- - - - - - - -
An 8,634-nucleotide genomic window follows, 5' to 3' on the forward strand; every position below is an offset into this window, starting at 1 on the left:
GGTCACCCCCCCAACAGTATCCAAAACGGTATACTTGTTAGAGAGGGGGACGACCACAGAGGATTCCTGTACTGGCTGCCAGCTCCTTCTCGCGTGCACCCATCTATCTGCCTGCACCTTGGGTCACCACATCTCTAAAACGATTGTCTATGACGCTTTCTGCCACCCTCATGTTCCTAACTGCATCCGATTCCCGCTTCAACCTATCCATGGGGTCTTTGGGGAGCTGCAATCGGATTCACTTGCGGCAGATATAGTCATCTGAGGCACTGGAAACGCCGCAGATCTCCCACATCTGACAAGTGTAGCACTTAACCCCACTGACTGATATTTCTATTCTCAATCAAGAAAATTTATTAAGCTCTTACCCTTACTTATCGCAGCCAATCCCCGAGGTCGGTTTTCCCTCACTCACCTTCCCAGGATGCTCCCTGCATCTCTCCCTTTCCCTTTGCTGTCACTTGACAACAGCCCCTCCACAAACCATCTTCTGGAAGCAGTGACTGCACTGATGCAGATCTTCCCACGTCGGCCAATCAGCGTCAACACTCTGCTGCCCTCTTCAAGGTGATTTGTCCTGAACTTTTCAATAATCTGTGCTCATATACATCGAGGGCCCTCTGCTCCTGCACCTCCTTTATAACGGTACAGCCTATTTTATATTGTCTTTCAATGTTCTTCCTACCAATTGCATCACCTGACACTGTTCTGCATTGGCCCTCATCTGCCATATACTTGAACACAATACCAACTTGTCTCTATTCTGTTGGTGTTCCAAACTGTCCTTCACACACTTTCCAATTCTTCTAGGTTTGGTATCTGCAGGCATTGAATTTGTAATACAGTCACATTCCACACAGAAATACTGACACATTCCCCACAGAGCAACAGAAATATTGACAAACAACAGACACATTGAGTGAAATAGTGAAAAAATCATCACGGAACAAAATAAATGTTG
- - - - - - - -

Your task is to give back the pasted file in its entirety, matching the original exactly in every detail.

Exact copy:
An 8,634-nucleotide genomic window follows, 5' to 3' on the forward strand; every position below is an offset into this window, starting at 1 on the left:
GGTCACCCCCCCAACAGTATCCAAAACGGTATACTTGTTAGAGAGGGGGACGACCACAGAGGATTCCTGTACTGGCTGCCAGCTCCTTCTCGCGTGCACCCATCTATCTGCCTGCACCTTGGGTCACCACATCTCTAAAACGATTGTCTATGACGCTTTCTGCCACCCTCATGTTCCTAACTGCATCCGATTCCCGCTTCAACCTATCCATGGGGTCTTTGGGGAGCTGCAATCGGATTCACTTGCGGCAGATATAGTCATCTGAGGCACTGGAAACGCCGCAGATCTCCCACATCTGACAAGTGTAGCACTTAACCCCACTGACTGATATTTCTATTCTCAATCAAGAAAATTTATTAAGCTCTTACCCTTACTTATCGCAGCCAATCCCCGAGGTCGGTTTTCCCTCACTCACCTTCCCAGGATGCTCCCTGCATCTCTCCCTTTCCCTTTGCTGTCACTTGACAACAGCCCCTCCACAAACCATCTTCTGGAAGCAGTGACTGCACTGATGCAGATCTTCCCACGTCGGCCAATCAGCGTCAACACTCTGCTGCCCTCTTCAAGGTGATTTGTCCTGAACTTTTCAATAATCTGTGCTCATATACATCGAGGGCCCTCTGCTCCTGCACCTCCTTTATAACGGTACAGCCTATTTTATATTGTCTTTCAATGTTCTTCCTACCAATTGCATCACCTGACACTGTTCTGCATTGGCCCTCATCTGCCATATACTTGAACACAATACCAACTTGTCTCTATTCTGTTGGTGTTCCAAACTGTCCTTCACACACTTTCCAATTCTTCTAGGTTTGGTATCTGCAGGCATTGAATTTGTAATACAGTCACATTCCACACAGAAATACTGACACATTCCCCACAGAGCAACAGAAATATTGACAAACAACAGACACATTGAGTGAAATAGTGAAAAAATCATCACGGAACAAAATAAATGTTG